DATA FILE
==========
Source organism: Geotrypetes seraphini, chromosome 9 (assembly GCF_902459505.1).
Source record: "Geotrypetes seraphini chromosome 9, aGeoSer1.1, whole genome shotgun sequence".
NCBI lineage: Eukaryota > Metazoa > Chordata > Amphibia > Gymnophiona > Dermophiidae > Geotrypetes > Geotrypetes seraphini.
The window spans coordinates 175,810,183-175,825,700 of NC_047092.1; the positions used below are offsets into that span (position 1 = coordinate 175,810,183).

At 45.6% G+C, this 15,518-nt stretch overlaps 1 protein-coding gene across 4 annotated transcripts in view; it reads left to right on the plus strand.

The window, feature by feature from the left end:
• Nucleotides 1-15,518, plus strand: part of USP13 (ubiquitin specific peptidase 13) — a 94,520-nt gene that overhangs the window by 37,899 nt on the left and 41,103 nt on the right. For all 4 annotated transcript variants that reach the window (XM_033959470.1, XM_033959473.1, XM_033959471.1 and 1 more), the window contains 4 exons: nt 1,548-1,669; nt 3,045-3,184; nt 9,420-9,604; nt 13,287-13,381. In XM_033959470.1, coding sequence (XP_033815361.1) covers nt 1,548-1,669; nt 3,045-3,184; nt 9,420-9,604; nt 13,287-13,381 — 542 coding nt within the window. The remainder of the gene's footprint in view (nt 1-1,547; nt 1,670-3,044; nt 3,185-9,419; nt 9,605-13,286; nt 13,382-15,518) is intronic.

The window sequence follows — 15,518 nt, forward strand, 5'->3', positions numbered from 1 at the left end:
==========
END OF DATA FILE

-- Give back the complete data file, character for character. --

Source organism: Geotrypetes seraphini, chromosome 9 (assembly GCF_902459505.1).
Source record: "Geotrypetes seraphini chromosome 9, aGeoSer1.1, whole genome shotgun sequence".
NCBI lineage: Eukaryota > Metazoa > Chordata > Amphibia > Gymnophiona > Dermophiidae > Geotrypetes > Geotrypetes seraphini.
The window spans coordinates 175,810,183-175,825,700 of NC_047092.1; the positions used below are offsets into that span (position 1 = coordinate 175,810,183).

At 45.6% G+C, this 15,518-nt stretch overlaps 1 protein-coding gene across 4 annotated transcripts in view; it reads left to right on the plus strand.

The window, feature by feature from the left end:
• Nucleotides 1-15,518, plus strand: part of USP13 (ubiquitin specific peptidase 13) — a 94,520-nt gene that overhangs the window by 37,899 nt on the left and 41,103 nt on the right. For all 4 annotated transcript variants that reach the window (XM_033959470.1, XM_033959473.1, XM_033959471.1 and 1 more), the window contains 4 exons: nt 1,548-1,669; nt 3,045-3,184; nt 9,420-9,604; nt 13,287-13,381. In XM_033959470.1, coding sequence (XP_033815361.1) covers nt 1,548-1,669; nt 3,045-3,184; nt 9,420-9,604; nt 13,287-13,381 — 542 coding nt within the window. The remainder of the gene's footprint in view (nt 1-1,547; nt 1,670-3,044; nt 3,185-9,419; nt 9,605-13,286; nt 13,382-15,518) is intronic.

The window sequence follows — 15,518 nt, forward strand, 5'->3', positions numbered from 1 at the left end: